Meta Uses AI to Organize Your Feeds. Now It’s Telling You How

gettyimages 1253775219.jpg
gettyimages 1253775219.jpg

How much influence does AI have over what you see on social media? Meta is aware its use of the technology can be opaque, and it’s now aiming to give you more insight and control over what you see on Facebook and Instagram, as part of updates it unveiled Thursday.

The company uses AI that incorporates your “feedback” (how you engage with content by liking, sharing or commenting on it) to refine which posts it serves up to you via your social feeds. In theory, this means that it should deliver content tailored to your own interests and preferences — but that doesn’t mean it always gets it right.

Meta said this week that it’s going to be more open about how it uses AI to affect your experience on its platforms. And if it’s not getting it right, you’ll have the power to change it. In the name of transparency, it’s releasing 22 “system cards” — explainers laying out in detail how it uses AI to control what appears on your Instagram Explore page, or what accounts it suggests for you to follow. To make this information more accessible, it’s expanding its “Why am I seeing this?” feature to apply it across more types of content.

Graphic detailing how activity informs AI models

Meta also wants to make the information more easily accessible.


Meta will also be providing you with more options to tell you what kind of content you like to see through centralized controls on both Facebook and Instagram. On Instagram, you can already tell the company if you want to see less content of a specific type in your feed, but soon you’ll also be able to tell it if you want to see more of a particular type of content.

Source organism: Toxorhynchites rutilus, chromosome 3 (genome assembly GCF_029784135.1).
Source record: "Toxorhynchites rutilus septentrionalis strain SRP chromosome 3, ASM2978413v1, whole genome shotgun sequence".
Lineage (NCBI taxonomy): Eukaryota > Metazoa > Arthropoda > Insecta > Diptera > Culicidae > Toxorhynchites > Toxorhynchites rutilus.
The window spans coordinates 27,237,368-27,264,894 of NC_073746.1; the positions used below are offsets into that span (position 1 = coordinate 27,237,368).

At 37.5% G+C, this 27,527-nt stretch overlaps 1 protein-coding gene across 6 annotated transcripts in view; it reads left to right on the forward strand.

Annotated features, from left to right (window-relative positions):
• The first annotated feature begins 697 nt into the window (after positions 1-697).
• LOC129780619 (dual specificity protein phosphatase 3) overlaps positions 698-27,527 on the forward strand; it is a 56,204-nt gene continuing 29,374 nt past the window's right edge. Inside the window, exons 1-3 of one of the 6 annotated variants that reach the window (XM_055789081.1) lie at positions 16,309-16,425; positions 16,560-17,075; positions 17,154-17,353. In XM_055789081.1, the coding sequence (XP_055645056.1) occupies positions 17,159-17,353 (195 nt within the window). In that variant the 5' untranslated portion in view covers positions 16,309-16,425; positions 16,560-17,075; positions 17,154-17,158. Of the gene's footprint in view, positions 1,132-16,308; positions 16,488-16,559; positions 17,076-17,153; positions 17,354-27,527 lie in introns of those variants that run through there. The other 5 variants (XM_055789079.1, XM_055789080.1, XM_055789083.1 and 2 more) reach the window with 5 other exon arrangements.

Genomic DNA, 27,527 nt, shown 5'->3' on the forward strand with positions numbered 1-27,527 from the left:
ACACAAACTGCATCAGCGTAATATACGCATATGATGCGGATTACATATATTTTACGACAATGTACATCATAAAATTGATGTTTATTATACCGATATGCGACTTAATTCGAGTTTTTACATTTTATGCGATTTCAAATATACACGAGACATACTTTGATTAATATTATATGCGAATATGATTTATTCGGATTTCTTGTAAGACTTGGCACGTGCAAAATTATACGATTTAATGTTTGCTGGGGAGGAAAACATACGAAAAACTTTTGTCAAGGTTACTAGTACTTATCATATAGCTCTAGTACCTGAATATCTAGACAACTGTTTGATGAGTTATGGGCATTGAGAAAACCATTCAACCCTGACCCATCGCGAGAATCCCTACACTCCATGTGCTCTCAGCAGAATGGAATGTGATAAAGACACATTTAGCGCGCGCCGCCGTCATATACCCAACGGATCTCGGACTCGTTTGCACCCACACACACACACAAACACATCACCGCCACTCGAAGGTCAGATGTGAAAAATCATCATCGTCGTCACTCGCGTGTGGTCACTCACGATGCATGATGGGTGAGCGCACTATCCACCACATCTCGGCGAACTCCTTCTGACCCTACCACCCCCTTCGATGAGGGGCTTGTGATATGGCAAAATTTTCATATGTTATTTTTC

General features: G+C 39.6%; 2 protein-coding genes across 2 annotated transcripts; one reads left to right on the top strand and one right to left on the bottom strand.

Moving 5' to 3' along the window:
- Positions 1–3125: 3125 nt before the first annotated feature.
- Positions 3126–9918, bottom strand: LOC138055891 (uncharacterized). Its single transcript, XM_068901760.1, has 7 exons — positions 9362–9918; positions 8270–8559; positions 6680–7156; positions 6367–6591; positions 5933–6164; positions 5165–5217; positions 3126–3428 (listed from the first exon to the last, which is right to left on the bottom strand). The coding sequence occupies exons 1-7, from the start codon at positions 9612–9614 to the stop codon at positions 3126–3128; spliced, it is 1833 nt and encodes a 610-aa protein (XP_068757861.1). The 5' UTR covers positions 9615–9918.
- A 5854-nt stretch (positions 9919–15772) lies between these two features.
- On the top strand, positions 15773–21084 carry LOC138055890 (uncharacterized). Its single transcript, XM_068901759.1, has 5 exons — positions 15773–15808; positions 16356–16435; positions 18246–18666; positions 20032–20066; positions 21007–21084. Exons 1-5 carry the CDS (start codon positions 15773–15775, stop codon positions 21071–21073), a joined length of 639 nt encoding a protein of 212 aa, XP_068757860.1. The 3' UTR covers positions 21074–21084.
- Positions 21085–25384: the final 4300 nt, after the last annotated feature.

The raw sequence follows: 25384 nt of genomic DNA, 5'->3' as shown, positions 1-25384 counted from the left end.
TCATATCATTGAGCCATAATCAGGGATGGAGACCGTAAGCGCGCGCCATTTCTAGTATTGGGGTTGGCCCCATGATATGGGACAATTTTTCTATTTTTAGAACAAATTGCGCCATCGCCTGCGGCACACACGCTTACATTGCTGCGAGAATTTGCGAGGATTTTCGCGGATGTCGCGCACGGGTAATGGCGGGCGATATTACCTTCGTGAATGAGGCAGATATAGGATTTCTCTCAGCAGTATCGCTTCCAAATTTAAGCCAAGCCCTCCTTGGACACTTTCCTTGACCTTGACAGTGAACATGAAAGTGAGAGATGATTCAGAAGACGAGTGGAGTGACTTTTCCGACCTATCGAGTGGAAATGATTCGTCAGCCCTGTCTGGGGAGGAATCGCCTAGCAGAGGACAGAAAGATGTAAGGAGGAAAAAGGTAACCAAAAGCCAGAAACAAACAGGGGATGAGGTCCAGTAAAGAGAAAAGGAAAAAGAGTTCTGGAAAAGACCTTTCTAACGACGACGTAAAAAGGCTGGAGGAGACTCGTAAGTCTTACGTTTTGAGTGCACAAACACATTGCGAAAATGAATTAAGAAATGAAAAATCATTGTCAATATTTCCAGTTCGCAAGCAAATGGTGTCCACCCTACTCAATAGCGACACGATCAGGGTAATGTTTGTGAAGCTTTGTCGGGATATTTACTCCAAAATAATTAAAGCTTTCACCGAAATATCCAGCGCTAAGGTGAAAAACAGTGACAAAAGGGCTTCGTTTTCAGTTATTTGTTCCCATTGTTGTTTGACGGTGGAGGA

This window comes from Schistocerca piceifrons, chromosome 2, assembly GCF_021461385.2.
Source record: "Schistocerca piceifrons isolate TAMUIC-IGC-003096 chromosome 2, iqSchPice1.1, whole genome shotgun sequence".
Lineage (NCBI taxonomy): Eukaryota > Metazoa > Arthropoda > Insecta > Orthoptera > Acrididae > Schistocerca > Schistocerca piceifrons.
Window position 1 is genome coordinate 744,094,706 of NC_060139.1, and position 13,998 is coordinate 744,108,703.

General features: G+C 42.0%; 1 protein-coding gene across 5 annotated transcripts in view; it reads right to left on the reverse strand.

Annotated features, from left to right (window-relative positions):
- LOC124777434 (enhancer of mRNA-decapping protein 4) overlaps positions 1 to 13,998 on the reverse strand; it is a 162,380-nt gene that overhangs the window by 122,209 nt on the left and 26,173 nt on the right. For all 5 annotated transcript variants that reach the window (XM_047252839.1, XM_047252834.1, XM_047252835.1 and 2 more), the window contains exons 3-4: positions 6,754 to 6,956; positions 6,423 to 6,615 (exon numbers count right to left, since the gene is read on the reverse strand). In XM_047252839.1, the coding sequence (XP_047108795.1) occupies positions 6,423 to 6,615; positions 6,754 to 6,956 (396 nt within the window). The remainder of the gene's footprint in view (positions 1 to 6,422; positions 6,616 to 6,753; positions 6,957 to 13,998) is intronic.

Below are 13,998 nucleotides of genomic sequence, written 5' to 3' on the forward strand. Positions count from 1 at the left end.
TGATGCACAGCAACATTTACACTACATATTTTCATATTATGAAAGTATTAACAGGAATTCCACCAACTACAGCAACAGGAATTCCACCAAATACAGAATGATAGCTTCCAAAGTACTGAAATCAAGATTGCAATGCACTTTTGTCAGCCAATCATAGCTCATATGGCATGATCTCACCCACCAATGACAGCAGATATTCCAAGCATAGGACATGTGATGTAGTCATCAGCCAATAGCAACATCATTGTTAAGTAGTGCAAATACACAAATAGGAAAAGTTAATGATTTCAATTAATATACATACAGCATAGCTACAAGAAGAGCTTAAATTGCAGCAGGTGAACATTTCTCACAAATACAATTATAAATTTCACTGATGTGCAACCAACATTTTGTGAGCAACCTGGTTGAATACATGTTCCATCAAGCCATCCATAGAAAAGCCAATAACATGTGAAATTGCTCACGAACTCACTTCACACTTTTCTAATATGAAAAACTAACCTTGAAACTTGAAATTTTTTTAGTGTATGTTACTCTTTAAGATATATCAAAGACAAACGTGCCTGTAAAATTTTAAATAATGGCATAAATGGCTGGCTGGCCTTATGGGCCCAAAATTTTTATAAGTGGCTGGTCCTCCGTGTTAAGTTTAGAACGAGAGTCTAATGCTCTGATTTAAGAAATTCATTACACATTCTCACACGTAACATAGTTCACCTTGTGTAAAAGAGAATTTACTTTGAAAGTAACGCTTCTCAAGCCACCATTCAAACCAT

As AI plays an increasingly central role in our online experiences, politicians and tech industry experts have started to engage more seriously in what the limits of this technology should be. With AI regulation in the offing, it’s wise for companies making use of the tech to get ahead by offering increased insight to users about the role it plays in what they see online. With any regulation of AI, there will likely be rules built in dictating how transparent and honest tech companies need to be.

“With rapid advances taking place with powerful technologies like generative AI, it’s understandable that people are both excited by the possibilities and concerned about the risks,” said Meta’s President of Global Affairs Nick Clegg, announcing the changes in a Newsroom post. “We believe that the best way to respond to those concerns is with openness.”

Editors’ note: CNET is using an AI engine to help create some stories. For more, see┬áthis post.

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